Q&A: Vitamin D

CUREFall 2008
Volume 7
Issue 3

Does vitamin D prevent cancer?

Q: Should I increase my vitamin D intake?

A: There has been a lot of discussion recently about the role of vitamin D and its impact on health. We know that vitamin D improves bone and muscle health, but does it also have a role in preventing cancer or perhaps improving the outlook for people diagnosed with new cancers?

A recent study presented at the annual meeting of the American Society of Clinical Oncology this past summer suggests that women with newly diagnosed breast cancer may fare better if they have adequate levels of vitamin D compared with deficient levels at the time of diagnosis. The research, performed at several hospitals in Toronto, Canada, took blood samples from more than 500 women diagnosed with primary breast cancer from 1989 through 1995. The researchers measured the levels of vitamin D in the blood samples and then followed the women through 2006.

They found that about three out of four women had vitamin D levels that were either clearly deficient or below recommended amounts. When examining the percentage of patients who developed metastatic breast cancer within five to 10 years, women who were deficient in vitamin D had a higher chance of distant recurrence compared with women with adequate levels. They found a similar relationship when looking at overall survival, with vitamin D-deficient women having a higher chance of dying than women with adequate levels.

This is not the first time low vitamin D levels were associated with cancer outlook. Several studies suggest lower vitamin D levels are associated with an increased frequency of several cancers, including colorectal cancer. However, other studies show vitamin D levels are not associated with an overall decrease in cancer deaths from all causes.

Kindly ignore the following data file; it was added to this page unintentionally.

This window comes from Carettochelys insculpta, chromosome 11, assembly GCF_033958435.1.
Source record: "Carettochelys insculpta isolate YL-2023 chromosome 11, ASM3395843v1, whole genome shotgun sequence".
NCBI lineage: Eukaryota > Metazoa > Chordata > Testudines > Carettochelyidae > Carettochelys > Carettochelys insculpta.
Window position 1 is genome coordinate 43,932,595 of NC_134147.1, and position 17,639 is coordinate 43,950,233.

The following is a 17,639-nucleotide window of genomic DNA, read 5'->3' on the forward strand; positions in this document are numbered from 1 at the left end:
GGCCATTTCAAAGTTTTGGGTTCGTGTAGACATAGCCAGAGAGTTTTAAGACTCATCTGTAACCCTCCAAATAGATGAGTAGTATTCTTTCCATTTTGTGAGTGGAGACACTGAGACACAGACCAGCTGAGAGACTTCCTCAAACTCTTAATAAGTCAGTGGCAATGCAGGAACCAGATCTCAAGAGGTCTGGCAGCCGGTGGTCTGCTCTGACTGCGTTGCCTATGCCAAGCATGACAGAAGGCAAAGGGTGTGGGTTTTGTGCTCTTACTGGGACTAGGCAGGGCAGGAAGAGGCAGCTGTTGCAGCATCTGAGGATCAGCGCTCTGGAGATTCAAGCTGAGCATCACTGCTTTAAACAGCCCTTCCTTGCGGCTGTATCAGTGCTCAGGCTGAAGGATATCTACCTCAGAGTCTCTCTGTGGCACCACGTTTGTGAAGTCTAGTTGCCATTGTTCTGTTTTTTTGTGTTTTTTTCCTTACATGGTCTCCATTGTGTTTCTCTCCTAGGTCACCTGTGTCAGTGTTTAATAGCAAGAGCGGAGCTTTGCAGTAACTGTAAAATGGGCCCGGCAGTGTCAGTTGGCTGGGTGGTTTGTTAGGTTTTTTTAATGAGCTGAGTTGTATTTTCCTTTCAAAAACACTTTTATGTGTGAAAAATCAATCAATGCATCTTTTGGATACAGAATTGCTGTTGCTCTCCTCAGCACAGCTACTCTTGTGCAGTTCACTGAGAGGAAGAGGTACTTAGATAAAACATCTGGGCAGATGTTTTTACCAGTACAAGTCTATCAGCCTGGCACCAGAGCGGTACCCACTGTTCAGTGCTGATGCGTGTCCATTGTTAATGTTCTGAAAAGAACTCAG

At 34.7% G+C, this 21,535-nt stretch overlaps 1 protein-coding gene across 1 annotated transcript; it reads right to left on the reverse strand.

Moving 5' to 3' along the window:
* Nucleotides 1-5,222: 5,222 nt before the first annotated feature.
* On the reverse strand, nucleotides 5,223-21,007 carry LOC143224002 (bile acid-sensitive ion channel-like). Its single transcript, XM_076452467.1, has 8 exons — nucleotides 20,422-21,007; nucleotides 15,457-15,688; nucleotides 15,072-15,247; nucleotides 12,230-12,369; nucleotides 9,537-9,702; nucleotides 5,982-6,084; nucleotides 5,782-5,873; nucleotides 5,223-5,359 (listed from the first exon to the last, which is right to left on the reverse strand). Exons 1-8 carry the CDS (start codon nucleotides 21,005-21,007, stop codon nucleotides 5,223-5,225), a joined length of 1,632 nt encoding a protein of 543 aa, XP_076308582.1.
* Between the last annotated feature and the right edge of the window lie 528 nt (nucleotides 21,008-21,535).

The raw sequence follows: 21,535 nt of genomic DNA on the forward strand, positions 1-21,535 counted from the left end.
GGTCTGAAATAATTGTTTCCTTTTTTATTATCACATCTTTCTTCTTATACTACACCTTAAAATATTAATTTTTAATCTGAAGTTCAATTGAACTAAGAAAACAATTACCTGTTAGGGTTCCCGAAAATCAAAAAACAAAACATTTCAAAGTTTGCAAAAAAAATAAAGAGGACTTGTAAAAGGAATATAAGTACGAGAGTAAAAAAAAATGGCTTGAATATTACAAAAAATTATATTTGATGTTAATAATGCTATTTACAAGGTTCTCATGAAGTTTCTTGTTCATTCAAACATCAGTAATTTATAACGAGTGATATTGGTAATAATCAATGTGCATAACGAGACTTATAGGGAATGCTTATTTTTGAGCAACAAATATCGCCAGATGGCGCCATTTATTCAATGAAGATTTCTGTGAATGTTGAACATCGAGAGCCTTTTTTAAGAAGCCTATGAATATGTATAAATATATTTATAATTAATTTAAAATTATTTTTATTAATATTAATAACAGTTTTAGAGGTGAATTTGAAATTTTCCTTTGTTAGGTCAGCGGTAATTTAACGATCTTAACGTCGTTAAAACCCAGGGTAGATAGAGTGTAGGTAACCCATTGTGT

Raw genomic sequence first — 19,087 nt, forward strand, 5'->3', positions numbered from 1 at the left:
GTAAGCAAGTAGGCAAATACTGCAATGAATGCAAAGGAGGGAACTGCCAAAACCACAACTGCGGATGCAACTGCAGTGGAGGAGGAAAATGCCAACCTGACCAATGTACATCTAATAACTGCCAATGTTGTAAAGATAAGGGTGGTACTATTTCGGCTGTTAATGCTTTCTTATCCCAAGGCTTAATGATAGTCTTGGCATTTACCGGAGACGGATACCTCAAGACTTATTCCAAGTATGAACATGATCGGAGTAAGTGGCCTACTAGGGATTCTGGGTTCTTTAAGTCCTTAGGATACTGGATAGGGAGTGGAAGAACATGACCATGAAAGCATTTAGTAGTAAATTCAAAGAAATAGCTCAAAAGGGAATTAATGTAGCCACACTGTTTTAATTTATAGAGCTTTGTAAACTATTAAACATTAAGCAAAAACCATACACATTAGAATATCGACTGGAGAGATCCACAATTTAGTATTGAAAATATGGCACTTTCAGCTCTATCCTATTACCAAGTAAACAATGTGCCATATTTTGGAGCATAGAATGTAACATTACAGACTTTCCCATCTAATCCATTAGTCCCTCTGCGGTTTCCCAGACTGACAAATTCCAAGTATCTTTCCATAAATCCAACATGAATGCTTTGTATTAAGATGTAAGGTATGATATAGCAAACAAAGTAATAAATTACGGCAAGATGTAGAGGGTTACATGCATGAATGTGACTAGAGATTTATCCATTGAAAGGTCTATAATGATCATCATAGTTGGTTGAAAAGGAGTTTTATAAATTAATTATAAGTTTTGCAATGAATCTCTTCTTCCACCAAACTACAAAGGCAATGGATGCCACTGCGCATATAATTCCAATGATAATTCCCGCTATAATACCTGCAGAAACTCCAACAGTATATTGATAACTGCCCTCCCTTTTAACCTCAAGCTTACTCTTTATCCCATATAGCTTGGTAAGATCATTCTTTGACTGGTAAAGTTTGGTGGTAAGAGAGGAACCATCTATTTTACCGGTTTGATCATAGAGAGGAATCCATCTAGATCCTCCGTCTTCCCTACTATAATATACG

What should you do? The American Cancer Society does not recommend that you “seek the sun” to increase your vitamin D or overload on supplements. You can get vitamin D from a combination of moderate sunlight, food, and supplements (preferably vitamin D3) that are readily available, inexpensive, and considered safe in typical doses.

However, it’s unclear whether vitamin D level directly affects cancer risk or whether it might simply be an indicator associated with a different causative factor. The study’s authors stopped short of recommending vitamin D specifically for preventing cancer recurrence.

Current allowances are mostly intended for maintaining bone health and other physiologic functions. Talk to your doctor about the recommended daily allowance, which should be between 200 and 600 IU depending on age and gender.

Len Lichtenfeld, MD, is deputy medical officer for the American Cancer Society.